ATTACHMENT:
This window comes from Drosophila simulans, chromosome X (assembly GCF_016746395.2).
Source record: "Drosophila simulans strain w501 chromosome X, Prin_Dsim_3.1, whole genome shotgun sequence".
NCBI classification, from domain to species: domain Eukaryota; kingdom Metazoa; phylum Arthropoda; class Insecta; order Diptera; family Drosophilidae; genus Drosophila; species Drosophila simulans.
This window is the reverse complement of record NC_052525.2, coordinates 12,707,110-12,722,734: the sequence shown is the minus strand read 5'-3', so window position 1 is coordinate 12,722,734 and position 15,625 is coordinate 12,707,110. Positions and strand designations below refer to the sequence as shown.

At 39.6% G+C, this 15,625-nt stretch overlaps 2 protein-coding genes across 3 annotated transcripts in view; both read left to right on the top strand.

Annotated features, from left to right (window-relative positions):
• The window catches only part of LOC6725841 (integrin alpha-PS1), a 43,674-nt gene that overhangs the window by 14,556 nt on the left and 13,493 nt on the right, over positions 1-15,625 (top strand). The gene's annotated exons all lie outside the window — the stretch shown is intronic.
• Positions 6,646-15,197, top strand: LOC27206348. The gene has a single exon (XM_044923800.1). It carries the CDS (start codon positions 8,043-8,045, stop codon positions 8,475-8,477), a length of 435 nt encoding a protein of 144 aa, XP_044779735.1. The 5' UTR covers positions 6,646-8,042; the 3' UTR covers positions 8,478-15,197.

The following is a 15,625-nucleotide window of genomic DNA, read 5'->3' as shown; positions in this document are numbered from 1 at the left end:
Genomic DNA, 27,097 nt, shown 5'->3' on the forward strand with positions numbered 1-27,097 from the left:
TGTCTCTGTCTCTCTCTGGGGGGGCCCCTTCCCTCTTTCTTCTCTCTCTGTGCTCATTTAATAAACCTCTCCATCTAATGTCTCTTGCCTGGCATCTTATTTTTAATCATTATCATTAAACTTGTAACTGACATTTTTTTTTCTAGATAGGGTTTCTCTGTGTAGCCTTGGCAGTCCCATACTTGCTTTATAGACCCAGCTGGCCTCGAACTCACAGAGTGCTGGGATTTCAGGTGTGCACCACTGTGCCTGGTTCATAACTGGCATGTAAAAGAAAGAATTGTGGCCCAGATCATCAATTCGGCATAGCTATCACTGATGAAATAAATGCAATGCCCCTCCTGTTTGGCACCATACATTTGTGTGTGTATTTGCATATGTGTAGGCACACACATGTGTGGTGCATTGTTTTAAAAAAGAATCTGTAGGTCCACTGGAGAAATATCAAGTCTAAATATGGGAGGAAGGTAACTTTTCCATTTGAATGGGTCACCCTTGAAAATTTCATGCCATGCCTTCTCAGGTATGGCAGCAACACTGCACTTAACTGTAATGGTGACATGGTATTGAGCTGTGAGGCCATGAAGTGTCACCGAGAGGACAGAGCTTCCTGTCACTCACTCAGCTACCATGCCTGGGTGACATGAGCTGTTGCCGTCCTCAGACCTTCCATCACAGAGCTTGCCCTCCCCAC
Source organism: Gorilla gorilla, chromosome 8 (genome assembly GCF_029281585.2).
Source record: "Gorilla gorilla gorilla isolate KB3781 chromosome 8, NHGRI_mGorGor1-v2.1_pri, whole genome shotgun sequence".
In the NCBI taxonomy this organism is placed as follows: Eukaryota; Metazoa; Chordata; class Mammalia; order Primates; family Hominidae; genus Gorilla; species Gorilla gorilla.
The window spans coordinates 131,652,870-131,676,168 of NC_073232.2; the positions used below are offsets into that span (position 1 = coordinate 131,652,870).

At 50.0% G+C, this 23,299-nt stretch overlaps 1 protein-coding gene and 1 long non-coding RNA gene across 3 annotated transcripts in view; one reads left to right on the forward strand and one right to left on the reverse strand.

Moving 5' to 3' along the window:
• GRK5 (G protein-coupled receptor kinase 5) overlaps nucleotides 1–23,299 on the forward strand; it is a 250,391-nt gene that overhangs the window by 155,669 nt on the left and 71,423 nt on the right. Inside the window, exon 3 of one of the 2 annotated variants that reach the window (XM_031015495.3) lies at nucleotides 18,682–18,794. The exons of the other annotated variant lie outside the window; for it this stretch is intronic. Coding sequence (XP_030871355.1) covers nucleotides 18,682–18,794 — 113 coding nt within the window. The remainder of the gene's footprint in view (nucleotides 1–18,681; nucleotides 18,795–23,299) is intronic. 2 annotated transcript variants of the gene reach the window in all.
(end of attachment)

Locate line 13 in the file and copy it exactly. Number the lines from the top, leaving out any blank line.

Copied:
Source record: "Gorilla gorilla gorilla isolate KB3781 chromosome 8, NHGRI_mGorGor1-v2.1_pri, whole genome shotgun sequence".